SENIORS Shane McQueen (left) and Jake Mallett want LHS to stop using single-use plastics in the café. (Dan Tomasello Photo)



LYNNFIELD — Two seniors want Lynnfield High School to stop using disposable plastic food containers and utensils in the cafeteria and switch to reusable ones.

Jake Mallett and Shane McQueen said during the School Committee’s April 5 meeting they are currently enrolled in LHS Science Department Head Scott Gordon’s Environmental Science and Sustainability course. Jake said the two friends worked on a project that seeks to “improve sustainability.”

“We are proposing that polystyrene and single-use plastics be eliminated,” said Jake. “We are trying to make a change.”

Polystyrene is a plastic material that is used to make disposal trays and food containers. Jake said the Food Service Department is currently using polystyrene containers for hot meals while salads are served in plastic containers. He also said students and staff use plastic utensils to eat.

“They can’t be recycled,” said Jake.

Shane, who is the son of School Committee member Phil McQueen, recalled that the high school holds three lunch periods each school day.

“Each lunch period has six barrels that are filled with single-use plastics, including treys, folks, spoons, knives, wrappers and juice cups,” said Shane. “That means there are 18 barrels getting filled every day.”

While Jake said the high school has recycling bins and was recently given a composting bin, he said those can’t be used to recycle polystyrene and plastic materials.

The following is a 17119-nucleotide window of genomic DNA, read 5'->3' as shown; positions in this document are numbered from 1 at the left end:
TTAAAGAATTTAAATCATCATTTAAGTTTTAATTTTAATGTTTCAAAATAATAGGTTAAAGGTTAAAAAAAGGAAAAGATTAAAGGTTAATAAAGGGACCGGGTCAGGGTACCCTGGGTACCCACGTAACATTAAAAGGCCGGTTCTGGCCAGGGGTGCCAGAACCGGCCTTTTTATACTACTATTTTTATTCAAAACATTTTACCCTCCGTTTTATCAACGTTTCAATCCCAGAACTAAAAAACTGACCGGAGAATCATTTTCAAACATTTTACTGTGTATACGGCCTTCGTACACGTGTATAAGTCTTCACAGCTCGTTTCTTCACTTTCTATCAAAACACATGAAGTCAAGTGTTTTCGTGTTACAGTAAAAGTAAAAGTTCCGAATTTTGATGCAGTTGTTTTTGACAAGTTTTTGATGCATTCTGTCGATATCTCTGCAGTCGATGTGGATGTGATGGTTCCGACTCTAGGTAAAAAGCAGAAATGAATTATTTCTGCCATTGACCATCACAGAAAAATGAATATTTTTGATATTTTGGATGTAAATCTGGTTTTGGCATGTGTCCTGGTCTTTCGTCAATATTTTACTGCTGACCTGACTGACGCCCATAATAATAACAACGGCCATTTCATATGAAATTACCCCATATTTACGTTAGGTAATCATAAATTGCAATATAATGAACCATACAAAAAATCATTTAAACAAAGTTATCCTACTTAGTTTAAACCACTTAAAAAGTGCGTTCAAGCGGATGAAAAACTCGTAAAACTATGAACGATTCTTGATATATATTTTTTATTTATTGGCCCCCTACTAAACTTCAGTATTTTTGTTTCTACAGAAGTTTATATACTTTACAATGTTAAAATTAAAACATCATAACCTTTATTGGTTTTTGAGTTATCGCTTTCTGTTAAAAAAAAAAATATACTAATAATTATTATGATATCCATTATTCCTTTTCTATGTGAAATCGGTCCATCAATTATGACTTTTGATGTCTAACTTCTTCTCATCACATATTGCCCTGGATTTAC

Jake noted that eight million tons of plastic are dumped into the ocean every year.

“Fifty percent of all plastic is single use,” said Jake. “The average lifespan of these pieces is 12 minutes. There is no need for it when people can buy reusable bottles. Sixty-three barrels of oil are used every year to supply the U.S. with plastic bottles alone, and 4,000 plastic bottles are used every second. Eighty percent of ocean waste started on land.”

Shane said plastic is not biodegradable. After a person throws out a plastic bottle, he said it will “break down into smaller pieces” and will eventually find its way into the ocean. He noted that fish often eat small plastic pieces by mistake.

“If we eat fish, we have plastic in our blood,” said Shane. “We do not need to take part in the destruction of our oceans.”

Jake noted that the chemicals in polystyrene “are detrimental to the human body.”

“A study from 2013 published in ‘Reviews on Environmental Health’ showed plastic food containers contain BPA (bisphenol A), BPS (bisphenol S) or other endocrine disruptors,” said Jake. “When BPA was banned in plastics, it was simply replaced with BPS. Both of these are equivalent to the female hormone estrogen. These chemicals are linked to breast cancer, heart disease, reduced brain function, reproductive disorders, Type 2 diabetes, reduced female egg quality, male impotence and decreases the effectiveness of chemotherapy. Single-use plastic is just hurting all of the students.”

Shane explained that there are a number of “safety precautions” at the high school that are designed to keep students and staff safe. He said using single-use plastics at the LHS cafeteria is negatively impacting students’ health.

“We are essentially poisoning ourselves,” said Shane. “It doesn’t make sense.”

Jake said information provided by Food Services Director Jim McCarthy from 2018 revealed that the department spent $11,500 on disposal plastic utensils.